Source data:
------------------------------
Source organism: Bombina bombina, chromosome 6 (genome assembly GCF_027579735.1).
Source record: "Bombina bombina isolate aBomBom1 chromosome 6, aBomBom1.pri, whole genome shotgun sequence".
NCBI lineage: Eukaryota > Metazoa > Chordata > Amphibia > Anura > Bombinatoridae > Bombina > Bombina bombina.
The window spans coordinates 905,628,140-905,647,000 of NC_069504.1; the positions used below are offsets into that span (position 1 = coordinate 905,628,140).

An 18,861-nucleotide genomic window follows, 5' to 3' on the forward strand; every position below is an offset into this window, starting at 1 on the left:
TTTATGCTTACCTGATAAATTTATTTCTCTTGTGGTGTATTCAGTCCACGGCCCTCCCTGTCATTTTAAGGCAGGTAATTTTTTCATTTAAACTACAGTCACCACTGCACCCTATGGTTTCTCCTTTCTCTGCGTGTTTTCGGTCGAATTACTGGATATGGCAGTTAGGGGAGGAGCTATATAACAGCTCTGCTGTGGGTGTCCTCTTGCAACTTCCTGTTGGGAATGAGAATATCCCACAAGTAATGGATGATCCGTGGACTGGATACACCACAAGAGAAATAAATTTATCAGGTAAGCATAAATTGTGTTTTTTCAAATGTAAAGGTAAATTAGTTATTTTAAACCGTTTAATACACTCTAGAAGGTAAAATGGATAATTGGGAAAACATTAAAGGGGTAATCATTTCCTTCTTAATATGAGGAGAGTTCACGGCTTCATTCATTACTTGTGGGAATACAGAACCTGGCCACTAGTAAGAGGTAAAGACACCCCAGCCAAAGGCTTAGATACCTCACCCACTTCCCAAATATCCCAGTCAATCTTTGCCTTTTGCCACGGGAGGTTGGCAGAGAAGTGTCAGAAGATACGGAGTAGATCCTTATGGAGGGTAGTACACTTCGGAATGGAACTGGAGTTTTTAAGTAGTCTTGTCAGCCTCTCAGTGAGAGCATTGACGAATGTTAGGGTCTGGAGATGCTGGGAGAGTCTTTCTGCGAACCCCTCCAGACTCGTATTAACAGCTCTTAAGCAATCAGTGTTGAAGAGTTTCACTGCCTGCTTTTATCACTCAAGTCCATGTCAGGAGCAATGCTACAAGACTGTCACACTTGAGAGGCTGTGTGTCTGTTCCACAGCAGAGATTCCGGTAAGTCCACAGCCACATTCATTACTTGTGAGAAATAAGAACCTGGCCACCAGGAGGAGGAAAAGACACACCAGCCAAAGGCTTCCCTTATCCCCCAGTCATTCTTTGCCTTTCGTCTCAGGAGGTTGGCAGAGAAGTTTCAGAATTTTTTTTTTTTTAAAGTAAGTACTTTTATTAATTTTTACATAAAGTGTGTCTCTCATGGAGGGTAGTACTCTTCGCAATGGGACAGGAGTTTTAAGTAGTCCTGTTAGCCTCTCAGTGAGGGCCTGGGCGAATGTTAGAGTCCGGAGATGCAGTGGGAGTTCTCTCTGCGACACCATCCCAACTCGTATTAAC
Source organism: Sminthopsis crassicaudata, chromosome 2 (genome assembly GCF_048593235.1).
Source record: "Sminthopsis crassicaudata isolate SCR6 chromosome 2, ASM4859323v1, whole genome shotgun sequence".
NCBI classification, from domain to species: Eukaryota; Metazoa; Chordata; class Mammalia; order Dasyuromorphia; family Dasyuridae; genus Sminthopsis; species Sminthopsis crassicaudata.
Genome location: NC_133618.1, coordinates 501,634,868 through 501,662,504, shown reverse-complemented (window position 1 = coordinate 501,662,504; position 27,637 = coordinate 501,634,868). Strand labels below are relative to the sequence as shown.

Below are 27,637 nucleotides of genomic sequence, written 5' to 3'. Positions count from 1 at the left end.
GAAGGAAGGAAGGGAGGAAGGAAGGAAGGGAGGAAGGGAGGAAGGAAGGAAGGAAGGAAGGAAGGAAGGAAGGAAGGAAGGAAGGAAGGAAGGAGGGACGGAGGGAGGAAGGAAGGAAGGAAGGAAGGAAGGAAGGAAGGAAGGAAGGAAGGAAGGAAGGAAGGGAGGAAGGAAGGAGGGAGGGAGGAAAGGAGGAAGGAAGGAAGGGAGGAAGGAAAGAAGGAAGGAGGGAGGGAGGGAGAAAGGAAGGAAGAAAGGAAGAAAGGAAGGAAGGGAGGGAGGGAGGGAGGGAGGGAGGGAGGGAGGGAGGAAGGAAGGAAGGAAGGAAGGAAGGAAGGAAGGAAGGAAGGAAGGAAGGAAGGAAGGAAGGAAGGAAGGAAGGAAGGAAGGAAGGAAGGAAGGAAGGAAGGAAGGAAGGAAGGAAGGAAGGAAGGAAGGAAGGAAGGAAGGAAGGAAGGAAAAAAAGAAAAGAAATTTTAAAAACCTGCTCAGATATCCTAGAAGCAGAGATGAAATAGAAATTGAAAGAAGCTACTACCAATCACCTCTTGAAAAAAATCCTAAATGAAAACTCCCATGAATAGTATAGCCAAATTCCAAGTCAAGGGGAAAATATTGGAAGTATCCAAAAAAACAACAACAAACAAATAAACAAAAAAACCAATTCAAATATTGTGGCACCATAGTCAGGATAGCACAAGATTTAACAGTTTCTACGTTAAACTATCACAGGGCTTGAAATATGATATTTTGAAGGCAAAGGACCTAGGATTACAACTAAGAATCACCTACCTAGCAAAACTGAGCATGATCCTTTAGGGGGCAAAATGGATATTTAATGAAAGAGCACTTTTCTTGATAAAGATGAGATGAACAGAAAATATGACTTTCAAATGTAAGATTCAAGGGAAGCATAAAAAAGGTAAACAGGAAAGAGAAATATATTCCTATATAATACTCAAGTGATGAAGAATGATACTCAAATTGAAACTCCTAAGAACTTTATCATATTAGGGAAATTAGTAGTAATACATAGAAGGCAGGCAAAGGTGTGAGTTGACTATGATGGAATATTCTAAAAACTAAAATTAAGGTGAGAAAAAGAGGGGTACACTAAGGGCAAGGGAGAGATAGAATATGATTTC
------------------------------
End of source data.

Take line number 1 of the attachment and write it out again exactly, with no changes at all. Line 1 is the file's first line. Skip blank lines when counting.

Source organism: Bombina bombina, chromosome 6 (genome assembly GCF_027579735.1).